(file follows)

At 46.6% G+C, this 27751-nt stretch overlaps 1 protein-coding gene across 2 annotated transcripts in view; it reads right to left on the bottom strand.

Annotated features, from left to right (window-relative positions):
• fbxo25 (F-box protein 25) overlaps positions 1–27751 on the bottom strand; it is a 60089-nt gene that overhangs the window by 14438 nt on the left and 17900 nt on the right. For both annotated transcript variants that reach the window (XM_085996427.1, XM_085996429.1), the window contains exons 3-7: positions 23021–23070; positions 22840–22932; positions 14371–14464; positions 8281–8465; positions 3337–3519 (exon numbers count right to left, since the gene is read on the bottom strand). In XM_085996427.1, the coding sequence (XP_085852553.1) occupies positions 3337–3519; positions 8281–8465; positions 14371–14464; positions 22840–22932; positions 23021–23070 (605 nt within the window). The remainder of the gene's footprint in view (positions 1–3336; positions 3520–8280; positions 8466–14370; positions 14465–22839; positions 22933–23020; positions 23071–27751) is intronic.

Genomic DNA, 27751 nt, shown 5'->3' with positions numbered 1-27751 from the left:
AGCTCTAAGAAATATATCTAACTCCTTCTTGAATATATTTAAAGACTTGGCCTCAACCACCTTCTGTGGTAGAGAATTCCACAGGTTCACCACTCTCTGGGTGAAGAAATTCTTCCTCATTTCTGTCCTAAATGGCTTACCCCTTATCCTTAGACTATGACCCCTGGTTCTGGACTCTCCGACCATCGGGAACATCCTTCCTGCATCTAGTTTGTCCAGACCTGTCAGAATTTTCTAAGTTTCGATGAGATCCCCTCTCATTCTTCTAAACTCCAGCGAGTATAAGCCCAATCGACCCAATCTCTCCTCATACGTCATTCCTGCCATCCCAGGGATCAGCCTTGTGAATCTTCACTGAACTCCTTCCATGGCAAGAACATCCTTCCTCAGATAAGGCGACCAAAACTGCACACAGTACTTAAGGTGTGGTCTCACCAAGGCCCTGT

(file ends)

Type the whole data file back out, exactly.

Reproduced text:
At 46.6% G+C, this 27751-nt stretch overlaps 1 protein-coding gene across 2 annotated transcripts in view; it reads right to left on the bottom strand.

Annotated features, from left to right (window-relative positions):
• fbxo25 (F-box protein 25) overlaps positions 1–27751 on the bottom strand; it is a 60089-nt gene that overhangs the window by 14438 nt on the left and 17900 nt on the right. For both annotated transcript variants that reach the window (XM_085996427.1, XM_085996429.1), the window contains exons 3-7: positions 23021–23070; positions 22840–22932; positions 14371–14464; positions 8281–8465; positions 3337–3519 (exon numbers count right to left, since the gene is read on the bottom strand). In XM_085996427.1, the coding sequence (XP_085852553.1) occupies positions 3337–3519; positions 8281–8465; positions 14371–14464; positions 22840–22932; positions 23021–23070 (605 nt within the window). The remainder of the gene's footprint in view (positions 1–3336; positions 3520–8280; positions 8466–14370; positions 14465–22839; positions 22933–23020; positions 23071–27751) is intronic.

Genomic DNA, 27751 nt, shown 5'->3' with positions numbered 1-27751 from the left:
AGCTCTAAGAAATATATCTAACTCCTTCTTGAATATATTTAAAGACTTGGCCTCAACCACCTTCTGTGGTAGAGAATTCCACAGGTTCACCACTCTCTGGGTGAAGAAATTCTTCCTCATTTCTGTCCTAAATGGCTTACCCCTTATCCTTAGACTATGACCCCTGGTTCTGGACTCTCCGACCATCGGGAACATCCTTCCTGCATCTAGTTTGTCCAGACCTGTCAGAATTTTCTAAGTTTCGATGAGATCCCCTCTCATTCTTCTAAACTCCAGCGAGTATAAGCCCAATCGACCCAATCTCTCCTCATACGTCATTCCTGCCATCCCAGGGATCAGCCTTGTGAATCTTCACTGAACTCCTTCCATGGCAAGAACATCCTTCCTCAGATAAGGCGACCAAAACTGCACACAGTACTTAAGGTGTGGTCTCACCAAGGCCCTGT